We get backstory in slow tidbits, and the movie’s brave enough to leave some things unsaid. Don’t expect to know every little nook and cranny about the characters by the film’s end.

Rather than frustrate us, this makes the movie more powerful. We have enough specifics to understand the rift among the various characters but not so much that things can be tied up in a neat little bow. This helps to involve us in the personalities and makes matters more intriguing, as we glom onto whatever information we get.

The actors definitely help. All do well, but Nolte deserves special attention in a performance that earned him deserved Oscar attention.

Nolte delivers such a vulnerable turn that it becomes difficult to watch at times, as he so deeply gets to the heart of a man desperate to right past wrongs that he looks on the verge of emotional collapse at times. It’s remarkable to see someone with such a tough exterior create a character with such obvious weaknesses. Even if the rest of the movie stunk, Nolte would make it worthwhile.

But the rest of the movie doesn’t stink, so Nolte’s work almost turns into the icing on the cake. Warrior doesn’t do everything right – I think it gets to the tournament too quickly, for instance – but it fares well overall and delivers an involving, emotional experience.

The Disc Grades: Picture B/ Audio B+/ Bonus A-

Warrior appears in an aspect ratio of approximately 2.40:1 on this 4K UHD Disc. The image usually seemed appealing.

For the most part, sharpness looked good. A little softness crept into the image at times, but not frequently. Instead, the movie almost always appeared nicely detailed and distinctive.

No issues with jagged edges or shimmering occurred, and edge haloes remained absent. Source flaws were minor, but I noticed a handful of small white specks.

In terms of colors, the movie went with a yellow “sodium vapor” or a chilly teal most of the time, though the Atlantic City scenes took on a peppy neon look. The tones consistently seemed clear and concise within those parameters.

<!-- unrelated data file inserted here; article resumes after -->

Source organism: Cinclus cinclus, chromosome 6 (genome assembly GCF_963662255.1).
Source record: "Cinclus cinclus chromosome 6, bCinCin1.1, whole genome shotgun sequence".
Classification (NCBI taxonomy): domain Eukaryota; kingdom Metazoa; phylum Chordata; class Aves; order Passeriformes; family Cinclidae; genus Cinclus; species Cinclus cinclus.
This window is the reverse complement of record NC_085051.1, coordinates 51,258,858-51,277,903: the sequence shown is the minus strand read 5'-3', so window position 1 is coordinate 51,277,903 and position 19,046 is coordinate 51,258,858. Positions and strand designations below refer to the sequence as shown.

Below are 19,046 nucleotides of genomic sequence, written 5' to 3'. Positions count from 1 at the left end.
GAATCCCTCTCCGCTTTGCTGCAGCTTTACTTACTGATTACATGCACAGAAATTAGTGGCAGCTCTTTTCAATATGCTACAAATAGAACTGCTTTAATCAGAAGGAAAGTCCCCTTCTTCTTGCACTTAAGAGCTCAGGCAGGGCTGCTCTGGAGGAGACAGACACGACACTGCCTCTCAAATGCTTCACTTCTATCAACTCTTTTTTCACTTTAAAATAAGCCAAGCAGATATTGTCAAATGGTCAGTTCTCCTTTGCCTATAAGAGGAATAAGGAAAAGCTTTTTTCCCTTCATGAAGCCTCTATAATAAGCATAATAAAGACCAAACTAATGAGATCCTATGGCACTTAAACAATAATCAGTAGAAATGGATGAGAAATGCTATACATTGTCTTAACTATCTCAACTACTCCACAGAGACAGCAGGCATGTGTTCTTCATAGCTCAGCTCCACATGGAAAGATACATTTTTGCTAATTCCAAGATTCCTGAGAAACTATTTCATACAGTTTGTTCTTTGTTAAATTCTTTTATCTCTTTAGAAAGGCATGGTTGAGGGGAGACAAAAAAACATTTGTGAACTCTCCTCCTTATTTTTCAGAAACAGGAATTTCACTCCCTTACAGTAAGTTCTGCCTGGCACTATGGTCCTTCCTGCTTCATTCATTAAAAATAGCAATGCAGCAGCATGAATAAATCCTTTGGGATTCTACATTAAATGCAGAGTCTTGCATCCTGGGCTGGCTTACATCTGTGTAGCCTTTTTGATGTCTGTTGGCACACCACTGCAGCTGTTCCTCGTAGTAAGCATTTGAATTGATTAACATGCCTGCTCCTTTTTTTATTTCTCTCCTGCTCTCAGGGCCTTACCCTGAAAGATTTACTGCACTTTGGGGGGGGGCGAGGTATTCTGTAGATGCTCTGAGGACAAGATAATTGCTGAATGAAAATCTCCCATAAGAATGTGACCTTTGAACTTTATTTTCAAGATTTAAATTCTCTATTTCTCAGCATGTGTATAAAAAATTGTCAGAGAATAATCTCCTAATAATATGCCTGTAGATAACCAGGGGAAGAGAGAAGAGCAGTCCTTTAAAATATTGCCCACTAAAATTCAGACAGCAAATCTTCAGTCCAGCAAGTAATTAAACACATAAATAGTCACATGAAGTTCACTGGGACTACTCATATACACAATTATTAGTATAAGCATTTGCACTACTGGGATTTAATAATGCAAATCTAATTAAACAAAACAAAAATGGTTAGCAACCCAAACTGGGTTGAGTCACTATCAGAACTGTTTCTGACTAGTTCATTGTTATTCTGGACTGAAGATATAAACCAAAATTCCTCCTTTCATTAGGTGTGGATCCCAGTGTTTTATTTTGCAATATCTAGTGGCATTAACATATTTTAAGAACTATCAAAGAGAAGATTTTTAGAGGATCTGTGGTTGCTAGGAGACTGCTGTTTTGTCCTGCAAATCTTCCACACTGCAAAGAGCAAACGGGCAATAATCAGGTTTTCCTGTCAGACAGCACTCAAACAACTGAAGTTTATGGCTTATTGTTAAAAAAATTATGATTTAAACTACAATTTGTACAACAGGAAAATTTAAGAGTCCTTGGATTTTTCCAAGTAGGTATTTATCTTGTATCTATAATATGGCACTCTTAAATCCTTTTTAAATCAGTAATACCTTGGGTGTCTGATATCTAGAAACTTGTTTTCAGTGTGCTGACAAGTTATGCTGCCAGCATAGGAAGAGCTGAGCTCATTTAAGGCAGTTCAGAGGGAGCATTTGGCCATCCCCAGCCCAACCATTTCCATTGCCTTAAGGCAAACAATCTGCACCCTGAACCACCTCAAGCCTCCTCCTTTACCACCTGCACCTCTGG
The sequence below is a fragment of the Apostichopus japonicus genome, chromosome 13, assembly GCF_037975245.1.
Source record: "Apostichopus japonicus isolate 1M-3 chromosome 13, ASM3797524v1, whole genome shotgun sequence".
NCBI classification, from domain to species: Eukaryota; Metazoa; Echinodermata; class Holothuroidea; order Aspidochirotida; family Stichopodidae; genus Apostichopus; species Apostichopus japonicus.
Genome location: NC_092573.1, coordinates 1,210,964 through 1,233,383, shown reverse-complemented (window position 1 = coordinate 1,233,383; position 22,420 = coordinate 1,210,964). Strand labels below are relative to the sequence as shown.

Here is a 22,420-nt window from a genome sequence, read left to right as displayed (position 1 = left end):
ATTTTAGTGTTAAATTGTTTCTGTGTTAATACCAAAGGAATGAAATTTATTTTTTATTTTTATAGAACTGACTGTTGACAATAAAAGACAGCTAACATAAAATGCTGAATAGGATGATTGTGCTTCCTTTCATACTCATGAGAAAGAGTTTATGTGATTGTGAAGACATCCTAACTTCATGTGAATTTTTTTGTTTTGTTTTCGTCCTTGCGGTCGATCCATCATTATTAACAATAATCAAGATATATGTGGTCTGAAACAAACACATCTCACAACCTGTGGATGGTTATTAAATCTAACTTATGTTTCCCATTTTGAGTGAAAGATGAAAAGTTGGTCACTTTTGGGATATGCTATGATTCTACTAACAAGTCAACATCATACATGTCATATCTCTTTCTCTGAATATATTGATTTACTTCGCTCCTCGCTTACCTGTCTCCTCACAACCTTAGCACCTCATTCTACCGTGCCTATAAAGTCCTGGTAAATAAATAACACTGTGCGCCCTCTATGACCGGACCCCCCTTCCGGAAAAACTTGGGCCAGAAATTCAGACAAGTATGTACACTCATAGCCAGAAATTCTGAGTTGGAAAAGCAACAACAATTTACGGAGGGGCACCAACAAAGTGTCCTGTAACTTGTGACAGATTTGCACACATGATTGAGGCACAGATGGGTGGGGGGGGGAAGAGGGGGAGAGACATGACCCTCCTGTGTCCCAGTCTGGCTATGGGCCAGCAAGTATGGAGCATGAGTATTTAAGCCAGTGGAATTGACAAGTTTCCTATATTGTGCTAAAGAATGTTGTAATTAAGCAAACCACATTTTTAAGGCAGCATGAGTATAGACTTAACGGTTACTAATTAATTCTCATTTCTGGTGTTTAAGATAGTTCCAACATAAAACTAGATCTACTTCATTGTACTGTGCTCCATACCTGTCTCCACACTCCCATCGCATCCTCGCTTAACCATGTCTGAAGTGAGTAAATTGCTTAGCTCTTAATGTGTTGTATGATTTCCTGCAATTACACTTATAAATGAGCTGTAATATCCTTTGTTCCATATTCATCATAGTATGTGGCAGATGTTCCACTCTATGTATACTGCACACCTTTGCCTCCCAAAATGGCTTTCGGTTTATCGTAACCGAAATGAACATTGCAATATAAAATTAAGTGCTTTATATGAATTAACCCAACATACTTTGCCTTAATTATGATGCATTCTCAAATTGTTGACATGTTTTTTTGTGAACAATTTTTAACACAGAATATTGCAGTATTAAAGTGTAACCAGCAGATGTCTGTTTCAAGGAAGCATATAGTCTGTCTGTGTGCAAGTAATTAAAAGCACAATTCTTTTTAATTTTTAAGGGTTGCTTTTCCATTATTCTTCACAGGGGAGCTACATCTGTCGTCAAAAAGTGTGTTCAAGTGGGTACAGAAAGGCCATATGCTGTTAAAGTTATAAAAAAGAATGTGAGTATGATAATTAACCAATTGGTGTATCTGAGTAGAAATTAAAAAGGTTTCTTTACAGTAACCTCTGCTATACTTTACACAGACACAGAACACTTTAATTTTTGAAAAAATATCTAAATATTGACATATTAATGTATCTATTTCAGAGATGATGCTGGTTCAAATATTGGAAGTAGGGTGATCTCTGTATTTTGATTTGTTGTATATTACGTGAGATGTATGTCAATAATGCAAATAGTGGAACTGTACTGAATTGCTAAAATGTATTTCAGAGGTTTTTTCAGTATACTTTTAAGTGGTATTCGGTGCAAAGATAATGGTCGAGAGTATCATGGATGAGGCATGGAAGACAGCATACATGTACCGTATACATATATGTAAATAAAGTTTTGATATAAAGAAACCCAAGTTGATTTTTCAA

Blacks were deep and firm, while low-light shots came across as appropriately dense but not overly dark. Overall, the picture appeared positive despite the instances of slight softness and the occasional specks.

I also felt pleased with the Dolby Atmos soundtrack of Warrior. Downconverted to Dolby TrueHD 7.1, all of the MMA battles ensured that the mix offered plenty of involving material. The fights filled out the spectrum in an active, involving manner that created a fair amount of exciting audio, and a smattering of war segments added to the mix.

Audio quality also was very good. Speech seemed crisp and distinctive, as I noticed no flaws like edginess. Music seemed warm and full, while effects added a real bang to the proceedings.

Those elements showed good clarity and accuracy, and they offered tight, deep bass as well. The track seemed vibrant and dynamic as it accentuated the movie in a satisfying manner.

How did the 4K UHD compare to the original Blu-ray? Audio was a bit broader and warmer, while visuals showed a little extra precision.

However, both images suffered from literally the same print flaws, and that held back the 4K’s improvements. With better detail, the 4K looked superior but it wasn’t a significant step up.

The 4K UHD duplicates the Blu-ray’s extras, and we open with an audio commentary from writer/director Gavin O’Connor, writer Anthony Tambakis, editor John Gilroy and actor Joel Edgerton. All four sit together for this running, screen-specific discussion of music, cast and performances, story, editing and characters, sets and locations, training and shooting the fight scenes, and a few other areas.

Across the board, this turns into an engaging track. It covers a good range of subjects and digs into them well. Nothing about it stands out as particularly outstanding, but it’s a consistently solid piece.

The set includes a Blu-ray copy of Warrior, and that’s where we find an enhanced viewing mode. Entitled “Full Contact”, this essentially acts as a video commentary with a rotating roster of participants.